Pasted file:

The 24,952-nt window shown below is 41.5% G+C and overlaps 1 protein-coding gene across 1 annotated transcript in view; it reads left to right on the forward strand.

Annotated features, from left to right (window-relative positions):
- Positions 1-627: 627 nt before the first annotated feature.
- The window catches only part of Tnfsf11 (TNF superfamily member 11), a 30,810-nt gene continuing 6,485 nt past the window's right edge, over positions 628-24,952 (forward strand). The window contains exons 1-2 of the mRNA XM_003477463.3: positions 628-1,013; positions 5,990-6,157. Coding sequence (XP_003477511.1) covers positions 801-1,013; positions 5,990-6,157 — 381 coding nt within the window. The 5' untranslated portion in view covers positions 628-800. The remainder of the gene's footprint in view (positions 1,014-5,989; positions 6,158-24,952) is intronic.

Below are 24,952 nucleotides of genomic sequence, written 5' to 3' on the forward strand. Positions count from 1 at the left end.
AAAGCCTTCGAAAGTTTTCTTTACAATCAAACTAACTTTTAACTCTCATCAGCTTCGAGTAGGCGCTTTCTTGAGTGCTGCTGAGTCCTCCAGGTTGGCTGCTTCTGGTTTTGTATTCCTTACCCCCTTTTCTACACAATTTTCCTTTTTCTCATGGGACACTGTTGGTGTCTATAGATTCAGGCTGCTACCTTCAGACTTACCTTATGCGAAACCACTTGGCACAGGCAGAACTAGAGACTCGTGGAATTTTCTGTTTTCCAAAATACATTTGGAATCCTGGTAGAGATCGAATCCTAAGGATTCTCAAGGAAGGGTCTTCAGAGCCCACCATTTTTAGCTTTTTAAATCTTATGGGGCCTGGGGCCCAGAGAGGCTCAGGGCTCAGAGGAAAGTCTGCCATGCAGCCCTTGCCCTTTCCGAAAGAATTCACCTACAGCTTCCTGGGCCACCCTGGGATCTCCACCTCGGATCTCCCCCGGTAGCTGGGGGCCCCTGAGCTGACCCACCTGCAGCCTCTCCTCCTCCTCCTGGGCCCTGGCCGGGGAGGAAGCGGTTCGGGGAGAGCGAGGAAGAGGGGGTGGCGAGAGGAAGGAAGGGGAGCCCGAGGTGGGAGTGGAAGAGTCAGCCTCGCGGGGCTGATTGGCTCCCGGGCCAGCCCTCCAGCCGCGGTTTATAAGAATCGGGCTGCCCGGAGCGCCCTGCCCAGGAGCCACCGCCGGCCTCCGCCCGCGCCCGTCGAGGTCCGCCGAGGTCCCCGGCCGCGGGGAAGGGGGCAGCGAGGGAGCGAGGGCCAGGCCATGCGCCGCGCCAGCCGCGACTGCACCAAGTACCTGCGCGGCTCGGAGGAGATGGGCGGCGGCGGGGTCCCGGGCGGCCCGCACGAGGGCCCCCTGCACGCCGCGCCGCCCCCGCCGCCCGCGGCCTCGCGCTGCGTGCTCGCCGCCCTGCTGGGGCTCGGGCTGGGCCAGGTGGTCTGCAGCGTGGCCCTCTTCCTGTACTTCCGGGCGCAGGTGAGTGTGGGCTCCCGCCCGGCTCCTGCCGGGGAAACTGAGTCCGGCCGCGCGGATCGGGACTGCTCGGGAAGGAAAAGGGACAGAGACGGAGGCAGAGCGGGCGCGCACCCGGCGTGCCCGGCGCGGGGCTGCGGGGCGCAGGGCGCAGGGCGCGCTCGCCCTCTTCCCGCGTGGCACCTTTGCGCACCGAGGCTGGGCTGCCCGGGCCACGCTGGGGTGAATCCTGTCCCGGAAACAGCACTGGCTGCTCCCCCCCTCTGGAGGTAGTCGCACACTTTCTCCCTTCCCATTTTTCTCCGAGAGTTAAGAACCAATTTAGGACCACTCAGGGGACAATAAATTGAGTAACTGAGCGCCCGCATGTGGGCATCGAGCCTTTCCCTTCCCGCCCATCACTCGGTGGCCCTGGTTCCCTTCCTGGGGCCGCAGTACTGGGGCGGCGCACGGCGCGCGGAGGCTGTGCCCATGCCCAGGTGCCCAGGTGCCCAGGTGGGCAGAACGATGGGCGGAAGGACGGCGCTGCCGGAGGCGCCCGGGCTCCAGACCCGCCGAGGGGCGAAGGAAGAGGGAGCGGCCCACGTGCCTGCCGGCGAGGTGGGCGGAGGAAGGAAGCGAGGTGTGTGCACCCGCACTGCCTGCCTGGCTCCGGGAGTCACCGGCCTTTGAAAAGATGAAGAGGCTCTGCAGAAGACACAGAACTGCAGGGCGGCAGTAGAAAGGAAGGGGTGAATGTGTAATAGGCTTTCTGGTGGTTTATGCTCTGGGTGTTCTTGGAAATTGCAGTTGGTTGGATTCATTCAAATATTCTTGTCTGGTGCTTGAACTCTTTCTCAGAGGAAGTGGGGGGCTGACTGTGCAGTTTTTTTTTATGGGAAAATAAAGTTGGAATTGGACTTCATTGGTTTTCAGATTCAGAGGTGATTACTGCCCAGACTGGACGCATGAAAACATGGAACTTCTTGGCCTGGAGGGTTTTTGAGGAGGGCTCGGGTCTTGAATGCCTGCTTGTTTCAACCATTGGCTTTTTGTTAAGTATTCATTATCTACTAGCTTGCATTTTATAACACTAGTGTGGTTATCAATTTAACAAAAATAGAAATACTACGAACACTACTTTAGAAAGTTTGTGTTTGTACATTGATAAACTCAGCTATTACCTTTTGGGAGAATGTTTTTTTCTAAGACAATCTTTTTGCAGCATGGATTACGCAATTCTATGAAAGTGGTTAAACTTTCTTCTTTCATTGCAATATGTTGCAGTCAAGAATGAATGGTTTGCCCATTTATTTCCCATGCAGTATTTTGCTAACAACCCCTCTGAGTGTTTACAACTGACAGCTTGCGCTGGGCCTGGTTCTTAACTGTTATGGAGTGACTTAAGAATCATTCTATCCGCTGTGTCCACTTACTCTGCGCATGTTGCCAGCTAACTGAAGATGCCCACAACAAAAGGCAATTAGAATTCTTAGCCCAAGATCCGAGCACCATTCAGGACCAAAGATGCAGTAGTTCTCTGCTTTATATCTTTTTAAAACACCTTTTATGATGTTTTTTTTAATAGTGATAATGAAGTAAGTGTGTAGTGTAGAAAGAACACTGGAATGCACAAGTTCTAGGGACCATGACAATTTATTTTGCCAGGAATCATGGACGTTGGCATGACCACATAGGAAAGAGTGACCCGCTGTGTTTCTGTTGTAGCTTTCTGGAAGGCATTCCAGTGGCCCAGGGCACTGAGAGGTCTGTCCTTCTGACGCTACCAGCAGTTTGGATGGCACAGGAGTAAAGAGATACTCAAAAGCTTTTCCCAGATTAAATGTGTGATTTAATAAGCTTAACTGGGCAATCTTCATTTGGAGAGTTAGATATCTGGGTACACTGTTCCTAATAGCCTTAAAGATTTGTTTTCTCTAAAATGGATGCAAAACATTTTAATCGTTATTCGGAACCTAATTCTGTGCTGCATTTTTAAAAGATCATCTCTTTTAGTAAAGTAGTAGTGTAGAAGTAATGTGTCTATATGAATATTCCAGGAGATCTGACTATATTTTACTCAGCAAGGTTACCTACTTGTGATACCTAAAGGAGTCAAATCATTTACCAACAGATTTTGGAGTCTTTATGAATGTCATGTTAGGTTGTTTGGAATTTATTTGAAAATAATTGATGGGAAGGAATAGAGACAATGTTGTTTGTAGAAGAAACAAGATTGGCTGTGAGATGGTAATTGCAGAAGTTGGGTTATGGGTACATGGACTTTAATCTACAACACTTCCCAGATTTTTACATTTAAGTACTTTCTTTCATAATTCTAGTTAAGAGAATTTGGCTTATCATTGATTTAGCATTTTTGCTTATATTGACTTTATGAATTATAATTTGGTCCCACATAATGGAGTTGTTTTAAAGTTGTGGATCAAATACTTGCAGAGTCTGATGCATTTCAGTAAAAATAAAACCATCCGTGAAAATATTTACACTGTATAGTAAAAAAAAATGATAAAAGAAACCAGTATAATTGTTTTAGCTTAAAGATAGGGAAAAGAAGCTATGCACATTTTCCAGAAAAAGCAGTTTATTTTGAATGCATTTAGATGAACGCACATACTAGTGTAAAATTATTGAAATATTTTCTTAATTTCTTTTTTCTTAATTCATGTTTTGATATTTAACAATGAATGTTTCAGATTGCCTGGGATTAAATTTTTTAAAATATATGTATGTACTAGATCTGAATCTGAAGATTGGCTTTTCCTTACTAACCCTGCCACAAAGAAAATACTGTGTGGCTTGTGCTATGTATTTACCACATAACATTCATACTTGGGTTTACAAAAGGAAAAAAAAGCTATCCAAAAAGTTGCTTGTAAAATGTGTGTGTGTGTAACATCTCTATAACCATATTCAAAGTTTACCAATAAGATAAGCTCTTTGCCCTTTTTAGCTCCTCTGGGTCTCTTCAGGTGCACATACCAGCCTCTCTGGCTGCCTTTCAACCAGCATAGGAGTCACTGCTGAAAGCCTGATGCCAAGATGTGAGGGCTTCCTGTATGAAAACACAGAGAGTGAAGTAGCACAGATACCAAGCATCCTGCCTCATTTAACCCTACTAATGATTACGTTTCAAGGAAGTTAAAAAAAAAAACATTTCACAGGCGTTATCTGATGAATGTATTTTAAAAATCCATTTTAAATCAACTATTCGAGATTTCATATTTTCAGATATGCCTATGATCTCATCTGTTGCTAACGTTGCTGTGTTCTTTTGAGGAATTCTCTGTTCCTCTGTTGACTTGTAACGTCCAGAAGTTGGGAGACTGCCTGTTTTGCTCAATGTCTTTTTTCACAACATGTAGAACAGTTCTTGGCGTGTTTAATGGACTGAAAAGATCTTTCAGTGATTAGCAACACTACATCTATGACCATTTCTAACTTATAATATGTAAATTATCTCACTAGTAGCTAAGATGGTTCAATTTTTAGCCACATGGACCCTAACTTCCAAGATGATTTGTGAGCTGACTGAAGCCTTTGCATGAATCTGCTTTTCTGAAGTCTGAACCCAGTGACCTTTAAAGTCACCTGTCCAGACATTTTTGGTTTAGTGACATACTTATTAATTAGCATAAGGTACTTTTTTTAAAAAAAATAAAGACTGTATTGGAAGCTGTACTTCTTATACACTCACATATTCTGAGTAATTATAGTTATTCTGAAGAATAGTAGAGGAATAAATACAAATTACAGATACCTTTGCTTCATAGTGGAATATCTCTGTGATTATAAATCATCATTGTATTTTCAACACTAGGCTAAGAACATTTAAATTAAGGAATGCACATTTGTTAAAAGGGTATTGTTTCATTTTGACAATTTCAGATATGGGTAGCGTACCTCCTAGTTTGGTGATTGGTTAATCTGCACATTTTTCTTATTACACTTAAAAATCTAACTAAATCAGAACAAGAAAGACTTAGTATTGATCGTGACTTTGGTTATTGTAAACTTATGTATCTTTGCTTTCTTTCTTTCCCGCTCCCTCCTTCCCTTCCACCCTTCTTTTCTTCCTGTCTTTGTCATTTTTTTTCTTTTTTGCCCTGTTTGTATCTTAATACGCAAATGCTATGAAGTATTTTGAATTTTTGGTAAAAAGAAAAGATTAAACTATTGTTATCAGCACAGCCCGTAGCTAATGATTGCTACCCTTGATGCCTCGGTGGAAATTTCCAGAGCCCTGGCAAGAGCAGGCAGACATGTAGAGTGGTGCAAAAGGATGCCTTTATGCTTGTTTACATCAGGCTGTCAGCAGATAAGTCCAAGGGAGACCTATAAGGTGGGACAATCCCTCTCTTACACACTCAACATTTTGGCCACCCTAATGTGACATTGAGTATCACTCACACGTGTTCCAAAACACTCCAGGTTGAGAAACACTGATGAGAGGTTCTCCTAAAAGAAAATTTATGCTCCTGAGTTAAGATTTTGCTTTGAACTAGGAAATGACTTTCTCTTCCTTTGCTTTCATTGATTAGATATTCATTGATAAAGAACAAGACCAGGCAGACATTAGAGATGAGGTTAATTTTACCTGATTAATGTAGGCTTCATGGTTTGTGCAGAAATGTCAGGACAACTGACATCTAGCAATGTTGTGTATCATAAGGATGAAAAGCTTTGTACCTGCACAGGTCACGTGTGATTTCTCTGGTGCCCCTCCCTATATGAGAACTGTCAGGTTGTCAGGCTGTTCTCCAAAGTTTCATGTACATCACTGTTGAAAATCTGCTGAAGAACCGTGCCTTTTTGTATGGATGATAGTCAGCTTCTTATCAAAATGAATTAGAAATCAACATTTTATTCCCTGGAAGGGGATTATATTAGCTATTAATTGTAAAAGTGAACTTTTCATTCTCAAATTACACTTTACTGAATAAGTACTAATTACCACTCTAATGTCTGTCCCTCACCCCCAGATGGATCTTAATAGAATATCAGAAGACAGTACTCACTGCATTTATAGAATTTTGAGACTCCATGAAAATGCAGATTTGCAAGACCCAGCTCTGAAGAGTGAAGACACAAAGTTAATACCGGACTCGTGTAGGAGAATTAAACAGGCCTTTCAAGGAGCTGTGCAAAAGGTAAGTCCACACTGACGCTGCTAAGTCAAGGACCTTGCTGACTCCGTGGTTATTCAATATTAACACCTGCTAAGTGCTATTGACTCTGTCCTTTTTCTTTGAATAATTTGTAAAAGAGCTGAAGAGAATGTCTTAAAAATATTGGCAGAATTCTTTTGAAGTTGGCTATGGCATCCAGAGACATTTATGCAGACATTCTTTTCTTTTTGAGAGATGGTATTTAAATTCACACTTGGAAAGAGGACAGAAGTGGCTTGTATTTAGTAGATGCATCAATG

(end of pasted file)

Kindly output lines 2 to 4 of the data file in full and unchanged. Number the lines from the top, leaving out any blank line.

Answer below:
Annotated features, from left to right (window-relative positions):
- Positions 1-627: 627 nt before the first annotated feature.
- The window catches only part of Tnfsf11 (TNF superfamily member 11), a 30,810-nt gene continuing 6,485 nt past the window's right edge, over positions 628-24,952 (forward strand). The window contains exons 1-2 of the mRNA XM_003477463.3: positions 628-1,013; positions 5,990-6,157. Coding sequence (XP_003477511.1) covers positions 801-1,013; positions 5,990-6,157 — 381 coding nt within the window. The 5' untranslated portion in view covers positions 628-800. The remainder of the gene's footprint in view (positions 1,014-5,989; positions 6,158-24,952) is intronic.